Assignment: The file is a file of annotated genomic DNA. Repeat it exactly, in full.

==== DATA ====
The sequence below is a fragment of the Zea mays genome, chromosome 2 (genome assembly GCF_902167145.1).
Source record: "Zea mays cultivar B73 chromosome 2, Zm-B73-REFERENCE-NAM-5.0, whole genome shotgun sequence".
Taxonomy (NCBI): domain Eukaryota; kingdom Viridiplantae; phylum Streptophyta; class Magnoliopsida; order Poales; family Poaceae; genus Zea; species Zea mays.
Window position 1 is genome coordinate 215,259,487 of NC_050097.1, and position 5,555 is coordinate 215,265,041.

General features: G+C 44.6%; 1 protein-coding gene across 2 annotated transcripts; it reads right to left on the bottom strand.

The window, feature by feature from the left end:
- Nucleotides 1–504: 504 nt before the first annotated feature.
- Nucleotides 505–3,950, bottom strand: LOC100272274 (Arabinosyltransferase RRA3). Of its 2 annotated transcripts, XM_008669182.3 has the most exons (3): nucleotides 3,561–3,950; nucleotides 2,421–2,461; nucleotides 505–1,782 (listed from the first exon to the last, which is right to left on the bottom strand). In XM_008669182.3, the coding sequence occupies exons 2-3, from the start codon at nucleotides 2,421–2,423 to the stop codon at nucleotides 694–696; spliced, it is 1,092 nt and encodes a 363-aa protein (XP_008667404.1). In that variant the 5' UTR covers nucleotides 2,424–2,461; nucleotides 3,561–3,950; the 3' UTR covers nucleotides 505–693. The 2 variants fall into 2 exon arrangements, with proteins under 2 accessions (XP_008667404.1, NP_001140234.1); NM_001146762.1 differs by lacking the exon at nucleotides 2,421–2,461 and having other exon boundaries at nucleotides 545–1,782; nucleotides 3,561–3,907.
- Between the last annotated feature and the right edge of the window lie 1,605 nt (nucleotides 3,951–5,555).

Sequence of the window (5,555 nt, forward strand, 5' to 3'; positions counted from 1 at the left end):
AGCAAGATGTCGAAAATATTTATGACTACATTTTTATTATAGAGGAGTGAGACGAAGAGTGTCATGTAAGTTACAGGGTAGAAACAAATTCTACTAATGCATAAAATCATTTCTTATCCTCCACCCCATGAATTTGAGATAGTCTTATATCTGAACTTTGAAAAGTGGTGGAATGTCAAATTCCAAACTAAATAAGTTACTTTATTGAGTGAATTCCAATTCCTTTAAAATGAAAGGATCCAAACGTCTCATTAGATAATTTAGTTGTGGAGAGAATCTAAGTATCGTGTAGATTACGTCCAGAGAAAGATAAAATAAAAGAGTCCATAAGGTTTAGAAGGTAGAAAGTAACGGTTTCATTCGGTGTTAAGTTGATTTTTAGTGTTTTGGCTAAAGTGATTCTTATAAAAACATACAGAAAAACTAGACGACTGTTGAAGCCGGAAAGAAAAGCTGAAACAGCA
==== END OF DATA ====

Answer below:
The sequence below is a fragment of the Zea mays genome, chromosome 2 (genome assembly GCF_902167145.1).
Source record: "Zea mays cultivar B73 chromosome 2, Zm-B73-REFERENCE-NAM-5.0, whole genome shotgun sequence".
Taxonomy (NCBI): domain Eukaryota; kingdom Viridiplantae; phylum Streptophyta; class Magnoliopsida; order Poales; family Poaceae; genus Zea; species Zea mays.
Window position 1 is genome coordinate 215,259,487 of NC_050097.1, and position 5,555 is coordinate 215,265,041.

General features: G+C 44.6%; 1 protein-coding gene across 2 annotated transcripts; it reads right to left on the bottom strand.

The window, feature by feature from the left end:
- Nucleotides 1–504: 504 nt before the first annotated feature.
- Nucleotides 505–3,950, bottom strand: LOC100272274 (Arabinosyltransferase RRA3). Of its 2 annotated transcripts, XM_008669182.3 has the most exons (3): nucleotides 3,561–3,950; nucleotides 2,421–2,461; nucleotides 505–1,782 (listed from the first exon to the last, which is right to left on the bottom strand). In XM_008669182.3, the coding sequence occupies exons 2-3, from the start codon at nucleotides 2,421–2,423 to the stop codon at nucleotides 694–696; spliced, it is 1,092 nt and encodes a 363-aa protein (XP_008667404.1). In that variant the 5' UTR covers nucleotides 2,424–2,461; nucleotides 3,561–3,950; the 3' UTR covers nucleotides 505–693. The 2 variants fall into 2 exon arrangements, with proteins under 2 accessions (XP_008667404.1, NP_001140234.1); NM_001146762.1 differs by lacking the exon at nucleotides 2,421–2,461 and having other exon boundaries at nucleotides 545–1,782; nucleotides 3,561–3,907.
- Between the last annotated feature and the right edge of the window lie 1,605 nt (nucleotides 3,951–5,555).

Sequence of the window (5,555 nt, forward strand, 5' to 3'; positions counted from 1 at the left end):
AGCAAGATGTCGAAAATATTTATGACTACATTTTTATTATAGAGGAGTGAGACGAAGAGTGTCATGTAAGTTACAGGGTAGAAACAAATTCTACTAATGCATAAAATCATTTCTTATCCTCCACCCCATGAATTTGAGATAGTCTTATATCTGAACTTTGAAAAGTGGTGGAATGTCAAATTCCAAACTAAATAAGTTACTTTATTGAGTGAATTCCAATTCCTTTAAAATGAAAGGATCCAAACGTCTCATTAGATAATTTAGTTGTGGAGAGAATCTAAGTATCGTGTAGATTACGTCCAGAGAAAGATAAAATAAAAGAGTCCATAAGGTTTAGAAGGTAGAAAGTAACGGTTTCATTCGGTGTTAAGTTGATTTTTAGTGTTTTGGCTAAAGTGATTCTTATAAAAACATACAGAAAAACTAGACGACTGTTGAAGCCGGAAAGAAAAGCTGAAACAGCA